Targeted gene editing began with the discovery of zinc finger proteins in the 1980s and continued to improve through the 1990s and early 2000s with the discovery of Transcription activator-like effector nucleases, or TALENS (1, 2). Both of these techniques rely on complex protein structures being engineered to target specific DNA sequences and containing a fused nuclease that nicks a single strand of the DNA duplex. In order to induce the double stranded break (DSB) needed for non-homologous end joining (NHEJ) or homology directed repair (HDR) two zinc finger or TALEN proteins are needed, each targeting one strand of the DNA duplex. While these techniques are reliable, the challenges in designing the protein structures needed to target specific DNA sequences limited their widespread adoption. In 2012 the CRISPR/Cas system was found to target and cut specific DNA sequences using only a nuclease and RNAs to target specific DNA sequences (3). The ease with which this system allows for targeting any gene has set off a new era in targeted gene editing.
Clustered Regular Interspaced Palindromic Repeats, or CRISPRs, were originally identified in the late 1980s in bacteria as short segments of repeating DNA separated by unique spacer sequences however their significance was originally, “not known” (4). It was not until the early 2000s that the term CRISPR was coined and specific genes, named CRISPR-Associated genes, or Cas genes, were identified (5). Throughout the next decade it was found that the unique spacer sequences were homologous to phage DNA and that certain Cas proteins (i.e. Cas9) used transcribed CRISPR RNA to target and cleave phage DNA, thus acting as an adaptive immune system for bacteria (3, 6–10). The CRISPR system is composed of two RNA components, crRNA and tracrRNA. Both are transcribed and are required for Cas9 cleavage activity (7). The crRNA is the RNA moiety that targets a specific gene sequence; it contains the transcribed unique spacer RNA as well as a palindromic repeat. The tracrRNA contains a palindromic repeat (the complementary sequence to the crRNA) and a region that can bind to Cas9. Upon duplexing of the crRNA and tracrRNA, this RNA complex can join with Cas9 to target DNA complementary to the unique spacer region of the crRNA (3). Once the crRNA forms a duplex with DNA and the PAM sequence is engaged, Cas9 will cut both strands of the DNA resulting in a double stranded break (DSB), thereby inducing the host DNA repair mechanisms.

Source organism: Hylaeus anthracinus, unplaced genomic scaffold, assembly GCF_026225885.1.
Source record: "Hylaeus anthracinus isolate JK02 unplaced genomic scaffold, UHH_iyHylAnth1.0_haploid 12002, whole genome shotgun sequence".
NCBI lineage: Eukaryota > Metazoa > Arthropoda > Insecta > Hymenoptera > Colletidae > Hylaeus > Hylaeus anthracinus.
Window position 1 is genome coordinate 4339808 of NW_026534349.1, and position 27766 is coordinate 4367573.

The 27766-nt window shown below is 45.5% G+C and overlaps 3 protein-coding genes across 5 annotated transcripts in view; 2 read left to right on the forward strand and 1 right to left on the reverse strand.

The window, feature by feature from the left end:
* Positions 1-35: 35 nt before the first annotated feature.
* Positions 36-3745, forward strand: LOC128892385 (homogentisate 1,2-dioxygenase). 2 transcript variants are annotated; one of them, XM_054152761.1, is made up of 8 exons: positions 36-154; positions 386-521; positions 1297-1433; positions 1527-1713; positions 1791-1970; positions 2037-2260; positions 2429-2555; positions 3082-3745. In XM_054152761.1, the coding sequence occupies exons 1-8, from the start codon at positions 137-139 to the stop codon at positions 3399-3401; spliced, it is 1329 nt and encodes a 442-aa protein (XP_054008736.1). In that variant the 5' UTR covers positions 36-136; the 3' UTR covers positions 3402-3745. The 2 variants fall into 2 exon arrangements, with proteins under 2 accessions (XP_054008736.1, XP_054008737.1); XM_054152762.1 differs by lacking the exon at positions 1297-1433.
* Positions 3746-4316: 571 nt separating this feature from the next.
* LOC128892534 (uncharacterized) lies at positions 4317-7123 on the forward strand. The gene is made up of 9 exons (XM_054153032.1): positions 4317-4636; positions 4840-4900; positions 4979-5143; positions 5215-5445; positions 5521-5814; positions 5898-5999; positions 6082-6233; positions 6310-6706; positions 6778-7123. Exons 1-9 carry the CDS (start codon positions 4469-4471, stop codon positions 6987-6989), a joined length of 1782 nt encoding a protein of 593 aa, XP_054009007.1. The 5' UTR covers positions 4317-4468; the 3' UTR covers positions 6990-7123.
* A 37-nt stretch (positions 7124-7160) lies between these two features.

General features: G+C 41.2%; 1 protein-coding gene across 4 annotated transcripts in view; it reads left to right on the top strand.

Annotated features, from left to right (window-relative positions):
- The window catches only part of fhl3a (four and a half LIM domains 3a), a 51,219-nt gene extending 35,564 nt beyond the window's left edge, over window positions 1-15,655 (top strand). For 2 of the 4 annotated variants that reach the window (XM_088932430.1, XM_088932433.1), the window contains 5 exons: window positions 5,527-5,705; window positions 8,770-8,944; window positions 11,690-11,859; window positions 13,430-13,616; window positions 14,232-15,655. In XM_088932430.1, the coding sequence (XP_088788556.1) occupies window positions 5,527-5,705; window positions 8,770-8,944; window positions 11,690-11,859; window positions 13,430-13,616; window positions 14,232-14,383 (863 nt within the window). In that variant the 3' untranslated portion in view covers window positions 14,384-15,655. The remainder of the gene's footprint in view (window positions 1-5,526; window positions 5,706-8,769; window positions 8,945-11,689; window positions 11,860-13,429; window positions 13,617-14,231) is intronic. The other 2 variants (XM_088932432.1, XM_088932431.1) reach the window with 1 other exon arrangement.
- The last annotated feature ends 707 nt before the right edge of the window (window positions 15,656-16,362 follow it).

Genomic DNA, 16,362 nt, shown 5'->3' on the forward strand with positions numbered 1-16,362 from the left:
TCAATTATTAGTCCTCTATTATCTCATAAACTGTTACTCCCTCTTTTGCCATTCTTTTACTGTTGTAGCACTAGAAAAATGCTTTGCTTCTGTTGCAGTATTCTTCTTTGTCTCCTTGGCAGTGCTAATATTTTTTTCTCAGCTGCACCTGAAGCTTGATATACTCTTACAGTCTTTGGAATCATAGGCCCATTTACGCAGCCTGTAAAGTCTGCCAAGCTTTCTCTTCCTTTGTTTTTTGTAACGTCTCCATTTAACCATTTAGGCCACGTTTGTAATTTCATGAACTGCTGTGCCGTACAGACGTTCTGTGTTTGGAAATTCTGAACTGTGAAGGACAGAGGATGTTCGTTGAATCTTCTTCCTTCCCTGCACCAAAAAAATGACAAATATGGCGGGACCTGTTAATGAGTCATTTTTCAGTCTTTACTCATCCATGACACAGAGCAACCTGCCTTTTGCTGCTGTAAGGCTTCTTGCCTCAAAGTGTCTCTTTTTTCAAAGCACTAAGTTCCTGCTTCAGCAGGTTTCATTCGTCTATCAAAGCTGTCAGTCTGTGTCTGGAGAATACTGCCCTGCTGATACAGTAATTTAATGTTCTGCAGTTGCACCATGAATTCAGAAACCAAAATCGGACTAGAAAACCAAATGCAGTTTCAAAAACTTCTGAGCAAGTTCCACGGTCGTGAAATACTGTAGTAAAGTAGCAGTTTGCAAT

After cleavage, DNA can by repaired one of two ways. The simplest, most efficient repair mechanism is referred to as Non-Homologous End-Joining (NHEJ) repair and is the result of enzymes adding and/or removing DNA bases at random to repair the break. This process can result in mutations, by either introducing a premature stop codon or by causing a frameshift mutation. Either one of these mutations ultimately results in a non-functional gene product. NHEJ is routinely used when researchers want to knockout a specific gene. Less efficient than NHEJ is Homology Directed Repair (HDR). HDR is used to insert/knockout genes or to make a specific change at a DSB. In addition to needing the CRISPR/Cas9 machinery, HDR requires a sequence of DNA whose ends are homologous to the ends of the DSB. After inducing a DSB, the cell inserts the new sequence through homologous recombination. To induce specific mutations in cells lines, addition of a donor DNA is needed.